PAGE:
President Traian Basescu keeps the front page of the newspapers once again on Tuesday, this time with his youth years’ collaboration with the former Communist secret police the Securitate, as an alleged report of the Defense Ministry (MApN) reveals, made public by an old adversary Mugur Ciuvica.
The reconciliation of the two DA alliance parties, the Democrats and the Liberals, on Monday evening, following a tumultuous weekend of statements against each other, shares the newspapers’ columns with the lustration law that barely passed the Senate thanks to the solidarity within the governing coalition.
Turbid waters in politics seem less alarming compared to the Danube’s high waters that have broken a solid damn and threaten to flood hundreds of households along the riverbank.
Mugur Ciuvica had accused Basescu of collaboration with the former Securitate before, but he was sued by Romanian president and lost. This time Ciuvica comes back with alleged new proof.
Jurnalul National wonders "Basescu: To be or not to be collaborator?" elaborating on some secret documents of the Directorate General of Information within the Defense Ministry that had leaked and were presented on Monday to the public by the Group for Political Investigation, headed by the older adversary of Traian Basescu, Mugur Ciuvica.
The document was created in 2004 to serve the label trial sued by Basescu against Ciuvica in 2004.
The information in the documents gives away Traian Basescu as a former collaborator of the Securitate during his studentship years, but who had not received an undercover name and whose activity ended in 1976 with the completion of the Marine Institute.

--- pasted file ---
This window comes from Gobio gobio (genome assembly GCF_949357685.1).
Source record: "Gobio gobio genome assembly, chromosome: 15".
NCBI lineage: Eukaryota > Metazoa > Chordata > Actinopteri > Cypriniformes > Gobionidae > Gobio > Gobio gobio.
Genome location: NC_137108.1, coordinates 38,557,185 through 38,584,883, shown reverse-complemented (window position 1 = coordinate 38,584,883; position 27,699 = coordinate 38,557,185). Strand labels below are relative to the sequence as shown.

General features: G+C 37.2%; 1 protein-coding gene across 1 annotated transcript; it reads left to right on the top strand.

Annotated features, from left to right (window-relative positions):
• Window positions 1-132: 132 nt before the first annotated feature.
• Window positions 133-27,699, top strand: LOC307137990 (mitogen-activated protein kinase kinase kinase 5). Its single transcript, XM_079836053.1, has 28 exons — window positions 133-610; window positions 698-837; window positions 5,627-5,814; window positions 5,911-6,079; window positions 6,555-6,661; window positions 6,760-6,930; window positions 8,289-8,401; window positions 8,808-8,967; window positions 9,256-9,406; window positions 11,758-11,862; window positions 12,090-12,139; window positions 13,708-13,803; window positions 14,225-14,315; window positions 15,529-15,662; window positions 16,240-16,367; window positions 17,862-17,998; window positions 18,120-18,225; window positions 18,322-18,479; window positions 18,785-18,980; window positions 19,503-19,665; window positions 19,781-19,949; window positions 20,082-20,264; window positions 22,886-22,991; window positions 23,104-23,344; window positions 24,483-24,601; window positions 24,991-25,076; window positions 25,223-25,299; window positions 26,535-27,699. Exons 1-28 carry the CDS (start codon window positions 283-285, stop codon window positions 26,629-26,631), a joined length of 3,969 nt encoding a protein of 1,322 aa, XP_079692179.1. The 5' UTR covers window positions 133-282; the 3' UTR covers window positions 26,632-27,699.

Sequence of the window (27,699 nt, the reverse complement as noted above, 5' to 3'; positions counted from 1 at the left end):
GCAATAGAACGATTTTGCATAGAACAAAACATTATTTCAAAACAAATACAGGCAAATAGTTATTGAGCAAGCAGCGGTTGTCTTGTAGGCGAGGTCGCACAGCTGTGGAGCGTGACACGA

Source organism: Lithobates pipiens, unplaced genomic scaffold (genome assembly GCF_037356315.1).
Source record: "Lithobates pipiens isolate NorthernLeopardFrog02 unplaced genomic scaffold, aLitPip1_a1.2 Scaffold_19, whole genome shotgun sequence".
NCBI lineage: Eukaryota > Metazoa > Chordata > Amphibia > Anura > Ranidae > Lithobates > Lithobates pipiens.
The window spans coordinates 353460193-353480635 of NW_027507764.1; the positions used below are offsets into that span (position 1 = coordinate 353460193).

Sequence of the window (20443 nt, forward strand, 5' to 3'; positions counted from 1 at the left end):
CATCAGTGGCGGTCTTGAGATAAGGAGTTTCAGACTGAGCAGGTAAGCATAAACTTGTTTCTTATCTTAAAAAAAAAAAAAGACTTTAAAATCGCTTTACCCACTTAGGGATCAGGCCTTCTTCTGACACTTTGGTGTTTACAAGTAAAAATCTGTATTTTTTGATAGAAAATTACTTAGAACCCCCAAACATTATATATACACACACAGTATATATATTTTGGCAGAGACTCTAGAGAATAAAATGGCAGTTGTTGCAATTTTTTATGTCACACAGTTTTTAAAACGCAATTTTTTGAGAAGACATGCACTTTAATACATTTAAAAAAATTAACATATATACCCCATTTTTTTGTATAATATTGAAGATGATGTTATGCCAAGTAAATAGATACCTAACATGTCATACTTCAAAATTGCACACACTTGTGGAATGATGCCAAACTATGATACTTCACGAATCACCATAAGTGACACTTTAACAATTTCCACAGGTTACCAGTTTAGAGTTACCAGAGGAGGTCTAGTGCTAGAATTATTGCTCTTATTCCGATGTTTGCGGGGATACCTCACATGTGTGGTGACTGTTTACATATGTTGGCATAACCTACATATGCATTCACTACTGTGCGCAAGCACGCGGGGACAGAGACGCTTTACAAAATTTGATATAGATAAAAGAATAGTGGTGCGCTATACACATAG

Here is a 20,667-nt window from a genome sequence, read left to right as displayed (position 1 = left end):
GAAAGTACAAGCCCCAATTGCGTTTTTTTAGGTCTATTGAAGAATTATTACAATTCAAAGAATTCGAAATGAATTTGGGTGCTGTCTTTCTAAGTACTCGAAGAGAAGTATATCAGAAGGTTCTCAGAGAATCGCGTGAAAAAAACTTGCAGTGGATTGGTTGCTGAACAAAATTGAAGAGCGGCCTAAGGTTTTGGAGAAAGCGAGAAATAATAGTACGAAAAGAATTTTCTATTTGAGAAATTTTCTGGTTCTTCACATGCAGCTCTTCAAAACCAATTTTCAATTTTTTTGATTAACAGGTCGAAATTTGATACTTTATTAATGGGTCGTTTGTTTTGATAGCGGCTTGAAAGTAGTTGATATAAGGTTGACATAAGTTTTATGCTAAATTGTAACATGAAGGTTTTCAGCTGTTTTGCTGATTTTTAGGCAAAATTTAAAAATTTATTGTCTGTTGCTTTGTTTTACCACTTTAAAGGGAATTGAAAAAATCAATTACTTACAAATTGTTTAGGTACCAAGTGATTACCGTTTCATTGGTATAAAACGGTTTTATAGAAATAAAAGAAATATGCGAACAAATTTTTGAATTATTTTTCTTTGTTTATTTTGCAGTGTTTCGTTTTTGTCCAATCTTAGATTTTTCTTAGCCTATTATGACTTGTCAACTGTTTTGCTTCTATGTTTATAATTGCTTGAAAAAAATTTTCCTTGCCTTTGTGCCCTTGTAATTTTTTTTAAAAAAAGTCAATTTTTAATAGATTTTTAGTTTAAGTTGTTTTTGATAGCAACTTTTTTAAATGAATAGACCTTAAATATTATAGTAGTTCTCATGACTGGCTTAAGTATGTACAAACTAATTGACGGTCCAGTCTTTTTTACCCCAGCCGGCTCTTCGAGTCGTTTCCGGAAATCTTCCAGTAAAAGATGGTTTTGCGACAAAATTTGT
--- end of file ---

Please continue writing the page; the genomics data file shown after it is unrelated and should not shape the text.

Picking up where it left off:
"Relationship of student Basescu with Securitate, revealed by Defense Ministry docs" Gandul writes on the front pages. The daily details on the two secret documents revealed by Mugur Ciuvica, and on his request to the MApN to make public all documents containing information about president Basescu’s relationship to former Securitate.
The documents have been confirmed as "authentic" by a former general with the MApN, however the Presidency denied in an official report any involvement of Traian Basescu with the Counter Information Directorate of the Securitate.
Cotidianul hints in the front page article "Securitate ghost haunts him again" that the leak of documents from the MApN might have something to do with the minister of Defense Teodor Athanasiu, a Liberal that asked for his party withdrawal from the governing alliance D.A., following Basescu’s statements against liberals over the last few days.
The inflammatory statements of the two party members have been sanctioned on Monday evening by the leaders of the Liberals and of the Democrats, who reconciled at the price of exclusion of some very vocal critics from the alliance management board, according to Adevarul article.
Both leaders scolded some top figures of the party for the sake of the alliance functioning properly until the protocol ends in 2008.
Cotidianul says that although a truce was established between the two parties in order to fulfill their mission of taking Romania to the EU, PM Tariceanu asked his liberal fellows to avoid criticizing the Democrats but not to spare president Traian Basescu.
"Danube broke the damn" says Jurnalul National which quotes hydrologists’ forecasts that rain will not stop until Thursday. The Danube riverbanks inhabitants are frightened but vigilant, following the collapse of the Isaccea damn in Tulcea county and the rise of the water levels at a critical depth.
Increased measures were taken to prevent flooding in the perspective of a great river flow expected on Tuesday. President Basescu visited the area surprised by the collapse of the damn that three days ago seemed steady and protective.
To the West, the customs Bechet is under waters. To the East, a damn collapses. The Danube boils, according to Evenimentul Zilei.
The lustration law passed in the Senate, writes Romania Libera, thanks to one vote that made the difference. The initiator of the law, liberal Mona Musca, expressed satisfaction that finally such law became reality in Romania.
The Social Democrats and the Greater Romania party voted against, but the Governing coalition mustered the minimum number of votes to pass the law.